Roman Elites Who Acknowledged Realty of Christ
Three Roman society elites – a Consul, an imperial archive custodian, a famous comedian – have one thing in common. Each ridiculed the crucified Jewish Christ and in doing so confirmed his historical existence.
A prominent Roman political figure, Gaius Cornelius Tacitus (56-120 AD), served as a Roman Senator, a Consul, and a provincial governor.[i] Highly esteemed in Roman society was a Senator; more so, one who was a Consul voted by the people as a dual leader of the Roman Senate.[ii] As a provincial governor, he had complete power over a province and the Roman Legions assigned to it. Tacitus was a powerful Roman political figure who became a historian.
In his acclaimed historical works, Annales, Tacitus made an inadvertent defense of Christians. He called out Nero for falsely blaming the Christians for burning Rome as a means to cover up his own duplicity. Tacitus seemed obliged to explain who were the Christians though far from a sympathetic manner:
“Nero fastened the guilt and inflicted the most exquisite tortures on a class hated for their abominations, called Christians by the populace. Christus, from whom the name had its origin, suffered the extreme penalty during the reign of Tiberius at the hands of one of our procurators, Pontius Pilatus, and a most mischievous superstition, thus checked for the moment, again broke out not only in Judaea, the first source of the evil, but even in Rome, where all things hideous and shameful from every part of the world find their centre and become popular.”[iii]
Christus is Latin for Christ, the Greek word for Messiah.[iv] Some skeptics suggest that since the name of Jesus was not actually mentioned, there is no proof Christus refers to Jesus.[v] The skeptic’s claim presents a dilemma that can be answered with logic. What are the chances this Christus could be anyone else in Judea called the Messiah who suffered the extreme penalty at the hands of Procurator “Pontius Pilatus” spawning a new belief by Christians?
Suetonius (circa 71-135 AD), another Roman historian, was close friends with Roman Consul Pliny the Younger who considered Suetonius as a scholar of the highest integrity. Their friendship opened the door to Suetonius for extraordinary opportunities that gave him full access to all of Rome’s libraries; custodian of the archives of imperial letters written by previous Emperors; and responsibility for all imperial correspondence for Emperor Hadrian.[vi]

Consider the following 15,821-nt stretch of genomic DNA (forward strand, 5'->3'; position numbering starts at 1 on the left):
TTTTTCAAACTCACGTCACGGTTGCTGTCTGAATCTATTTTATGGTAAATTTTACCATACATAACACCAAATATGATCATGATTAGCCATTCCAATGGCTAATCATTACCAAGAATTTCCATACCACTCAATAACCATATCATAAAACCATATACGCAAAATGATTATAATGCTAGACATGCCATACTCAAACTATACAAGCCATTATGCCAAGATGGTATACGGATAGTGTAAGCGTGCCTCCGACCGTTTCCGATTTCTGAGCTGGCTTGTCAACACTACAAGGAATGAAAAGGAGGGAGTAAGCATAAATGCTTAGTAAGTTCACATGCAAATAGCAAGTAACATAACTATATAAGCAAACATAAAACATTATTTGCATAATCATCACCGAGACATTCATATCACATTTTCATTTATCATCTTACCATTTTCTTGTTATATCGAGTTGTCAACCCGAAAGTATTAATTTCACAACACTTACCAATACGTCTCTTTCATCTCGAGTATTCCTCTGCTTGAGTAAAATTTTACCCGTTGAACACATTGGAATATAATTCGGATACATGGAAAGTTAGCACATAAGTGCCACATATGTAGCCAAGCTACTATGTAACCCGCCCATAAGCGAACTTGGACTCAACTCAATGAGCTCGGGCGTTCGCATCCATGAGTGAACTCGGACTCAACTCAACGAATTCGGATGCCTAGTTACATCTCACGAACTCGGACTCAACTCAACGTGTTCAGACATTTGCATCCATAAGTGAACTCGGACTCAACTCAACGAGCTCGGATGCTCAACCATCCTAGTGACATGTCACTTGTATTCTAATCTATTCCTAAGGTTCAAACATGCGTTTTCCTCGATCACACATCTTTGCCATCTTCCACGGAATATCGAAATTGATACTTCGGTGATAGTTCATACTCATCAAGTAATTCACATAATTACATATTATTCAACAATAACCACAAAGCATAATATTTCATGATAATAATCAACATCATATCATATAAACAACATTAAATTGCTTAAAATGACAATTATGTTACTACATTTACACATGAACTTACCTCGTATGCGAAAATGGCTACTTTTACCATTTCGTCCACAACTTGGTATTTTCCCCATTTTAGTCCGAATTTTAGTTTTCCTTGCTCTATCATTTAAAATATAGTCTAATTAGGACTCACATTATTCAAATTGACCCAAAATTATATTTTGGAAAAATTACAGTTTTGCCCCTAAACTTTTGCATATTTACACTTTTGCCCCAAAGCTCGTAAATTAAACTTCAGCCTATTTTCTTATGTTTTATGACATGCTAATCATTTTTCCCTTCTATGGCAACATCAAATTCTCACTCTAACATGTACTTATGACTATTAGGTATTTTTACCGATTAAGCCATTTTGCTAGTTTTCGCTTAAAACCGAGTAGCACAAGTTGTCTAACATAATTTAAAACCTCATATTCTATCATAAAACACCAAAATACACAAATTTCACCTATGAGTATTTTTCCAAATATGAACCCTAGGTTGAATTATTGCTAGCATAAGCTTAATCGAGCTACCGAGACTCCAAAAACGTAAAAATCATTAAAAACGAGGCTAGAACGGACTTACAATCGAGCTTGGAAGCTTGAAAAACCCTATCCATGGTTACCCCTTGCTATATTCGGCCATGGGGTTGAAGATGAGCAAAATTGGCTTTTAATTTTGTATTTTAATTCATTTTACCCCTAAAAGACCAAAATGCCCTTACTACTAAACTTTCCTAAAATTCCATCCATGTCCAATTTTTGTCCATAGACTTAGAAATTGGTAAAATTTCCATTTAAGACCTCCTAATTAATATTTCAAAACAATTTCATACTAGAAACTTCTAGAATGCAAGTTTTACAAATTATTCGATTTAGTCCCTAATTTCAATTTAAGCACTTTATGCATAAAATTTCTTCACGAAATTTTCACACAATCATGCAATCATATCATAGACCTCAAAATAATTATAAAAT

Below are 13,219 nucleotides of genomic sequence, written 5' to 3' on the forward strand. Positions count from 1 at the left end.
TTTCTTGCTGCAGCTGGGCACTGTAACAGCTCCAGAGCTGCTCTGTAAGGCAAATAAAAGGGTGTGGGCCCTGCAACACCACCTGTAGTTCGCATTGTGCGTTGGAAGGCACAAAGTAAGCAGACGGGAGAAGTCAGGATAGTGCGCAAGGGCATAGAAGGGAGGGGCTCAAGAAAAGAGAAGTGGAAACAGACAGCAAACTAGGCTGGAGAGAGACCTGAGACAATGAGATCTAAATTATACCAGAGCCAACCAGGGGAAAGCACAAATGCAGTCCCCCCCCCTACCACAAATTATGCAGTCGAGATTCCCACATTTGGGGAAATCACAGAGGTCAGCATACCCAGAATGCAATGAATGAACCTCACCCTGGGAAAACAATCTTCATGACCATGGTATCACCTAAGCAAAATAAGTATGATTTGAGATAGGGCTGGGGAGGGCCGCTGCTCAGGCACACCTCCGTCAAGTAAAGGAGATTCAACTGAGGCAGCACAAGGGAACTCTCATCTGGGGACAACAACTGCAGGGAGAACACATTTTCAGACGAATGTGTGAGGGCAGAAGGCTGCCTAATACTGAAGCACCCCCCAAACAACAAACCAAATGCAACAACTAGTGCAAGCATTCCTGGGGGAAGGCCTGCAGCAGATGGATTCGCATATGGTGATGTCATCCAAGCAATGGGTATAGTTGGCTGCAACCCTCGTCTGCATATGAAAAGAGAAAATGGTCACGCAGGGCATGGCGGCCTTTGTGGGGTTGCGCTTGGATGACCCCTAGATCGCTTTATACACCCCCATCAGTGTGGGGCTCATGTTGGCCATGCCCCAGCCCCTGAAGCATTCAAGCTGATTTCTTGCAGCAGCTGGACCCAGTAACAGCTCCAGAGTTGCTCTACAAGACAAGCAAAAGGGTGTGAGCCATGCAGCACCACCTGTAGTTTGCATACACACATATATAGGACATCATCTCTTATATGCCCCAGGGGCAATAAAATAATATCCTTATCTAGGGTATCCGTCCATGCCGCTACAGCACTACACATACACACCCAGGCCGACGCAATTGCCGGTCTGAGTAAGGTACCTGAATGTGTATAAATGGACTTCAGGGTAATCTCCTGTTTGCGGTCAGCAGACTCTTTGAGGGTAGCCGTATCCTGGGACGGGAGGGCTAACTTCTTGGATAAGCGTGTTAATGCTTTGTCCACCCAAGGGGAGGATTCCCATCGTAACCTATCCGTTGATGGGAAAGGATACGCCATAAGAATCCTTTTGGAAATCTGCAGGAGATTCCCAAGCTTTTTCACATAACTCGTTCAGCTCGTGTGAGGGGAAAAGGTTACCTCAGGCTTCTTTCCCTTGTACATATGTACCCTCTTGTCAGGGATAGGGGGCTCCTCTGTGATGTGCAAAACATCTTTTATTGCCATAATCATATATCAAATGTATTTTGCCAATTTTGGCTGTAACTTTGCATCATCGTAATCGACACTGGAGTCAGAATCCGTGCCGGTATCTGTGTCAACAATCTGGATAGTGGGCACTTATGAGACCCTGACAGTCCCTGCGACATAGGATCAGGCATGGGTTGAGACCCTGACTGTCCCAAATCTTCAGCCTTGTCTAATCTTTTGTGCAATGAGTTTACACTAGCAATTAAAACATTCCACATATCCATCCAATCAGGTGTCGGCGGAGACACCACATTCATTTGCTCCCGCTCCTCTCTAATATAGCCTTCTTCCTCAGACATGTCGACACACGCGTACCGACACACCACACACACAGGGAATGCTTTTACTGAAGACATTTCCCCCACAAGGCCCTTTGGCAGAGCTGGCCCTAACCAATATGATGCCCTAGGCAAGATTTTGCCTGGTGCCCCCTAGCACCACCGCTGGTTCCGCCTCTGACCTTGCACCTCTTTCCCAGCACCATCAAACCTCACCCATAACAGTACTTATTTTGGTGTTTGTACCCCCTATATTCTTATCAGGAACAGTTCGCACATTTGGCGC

Known for his historical work written less than 100 years after the crucifixion judgement by Pilate, in The Lives of the Twelve Caesars Suetonius covers the reigns of the first twelve Roman Emperors from Julius Caesar to Domitian. In “The Life of Nero,” his reference to “the Christians” draws little attention, yet serves to clarify the second:
“Punishment was inflicted on the Christians, a class of men given to a new and mischievous superstition.”[vii]
Suetonius defined Christians as a class of men motivated by their new Christian teachings deemed to be a “mischievous superstition,” the exact words used by Tacitus. Why was this new belief considered by Rome to be a “mischievous superstition”?
History bears witness that the new belief by Christians was indeed an unsanctioned belief – a superstition – that came into direct conflict with the establishment Jewish religion, not to mention Rome’s pagan practices. In turn, the Jewish conflict posed by Christians became a problem that had to be dealt with by Rome.
First, the problem with the Jewish Jesus of Nazareth was forced upon Roman Procurator Pilate whom Tacitus specifically mentioned by name. Next, the Sanhedrin filed formal charges with Roman Procurator Festus against the Apostle Paul whereupon Paul was discovered to be a Roman citizen who appealed to Caesar and was then imprisonment in Rome.
According to Josephus, the provocative stonings of Jesus’ brother James and his companions ordered by the Sanhedrin Chief Priest dragged Rome yet again into the scenario when the incident was appealed to Roman Procurator Albinus. Decades later, the Christian problem persisted giving Nero an opportunity to falsely place blame on them for the burning of Rome thereby advancing the widespread persecution of Christians.
Drawing all the attention over the historical reference by Suetonius is another quote from “The Life of Claudius.” He blamed Chrestus as the source of the Jews causing trouble in Rome:
“Since the Jews constantly made disturbances at the instigation of Chrestus, he expelled them from Rome.”[viii]
The quote corroborates the Bible verse Acts 18:2: “… Claudius had commanded all the Jews to leave Rome.”[ix] Contention by critics does not focus on the slightly different spelling of Chrestus nor even the mention of the name Chrestus.
Instead, skeptics use the same argument made against the reference to Christus by Tacitus saying that since “Jesus” is not mentioned specifically by name, there is no proof that Chrestus is a historical reference to Jesus of Nazareth. Again, it raises the same obvious response.